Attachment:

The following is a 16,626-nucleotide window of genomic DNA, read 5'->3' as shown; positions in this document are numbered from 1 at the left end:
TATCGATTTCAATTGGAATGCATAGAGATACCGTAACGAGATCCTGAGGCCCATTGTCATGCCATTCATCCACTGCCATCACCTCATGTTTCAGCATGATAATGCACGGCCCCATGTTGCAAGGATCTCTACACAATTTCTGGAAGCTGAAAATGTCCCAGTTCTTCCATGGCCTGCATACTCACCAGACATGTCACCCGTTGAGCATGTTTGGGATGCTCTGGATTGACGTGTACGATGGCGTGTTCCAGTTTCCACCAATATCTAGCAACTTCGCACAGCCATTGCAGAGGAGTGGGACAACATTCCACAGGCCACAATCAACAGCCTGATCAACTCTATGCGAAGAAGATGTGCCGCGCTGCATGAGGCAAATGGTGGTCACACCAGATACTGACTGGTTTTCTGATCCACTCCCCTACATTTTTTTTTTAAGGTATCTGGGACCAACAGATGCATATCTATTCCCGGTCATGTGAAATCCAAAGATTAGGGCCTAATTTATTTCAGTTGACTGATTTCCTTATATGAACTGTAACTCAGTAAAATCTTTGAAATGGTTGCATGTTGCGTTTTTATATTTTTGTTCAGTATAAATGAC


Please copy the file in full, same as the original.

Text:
The following is a 16,626-nucleotide window of genomic DNA, read 5'->3' as shown; positions in this document are numbered from 1 at the left end:
TATCGATTTCAATTGGAATGCATAGAGATACCGTAACGAGATCCTGAGGCCCATTGTCATGCCATTCATCCACTGCCATCACCTCATGTTTCAGCATGATAATGCACGGCCCCATGTTGCAAGGATCTCTACACAATTTCTGGAAGCTGAAAATGTCCCAGTTCTTCCATGGCCTGCATACTCACCAGACATGTCACCCGTTGAGCATGTTTGGGATGCTCTGGATTGACGTGTACGATGGCGTGTTCCAGTTTCCACCAATATCTAGCAACTTCGCACAGCCATTGCAGAGGAGTGGGACAACATTCCACAGGCCACAATCAACAGCCTGATCAACTCTATGCGAAGAAGATGTGCCGCGCTGCATGAGGCAAATGGTGGTCACACCAGATACTGACTGGTTTTCTGATCCACTCCCCTACATTTTTTTTTTAAGGTATCTGGGACCAACAGATGCATATCTATTCCCGGTCATGTGAAATCCAAAGATTAGGGCCTAATTTATTTCAGTTGACTGATTTCCTTATATGAACTGTAACTCAGTAAAATCTTTGAAATGGTTGCATGTTGCGTTTTTATATTTTTGTTCAGTATAAATGAC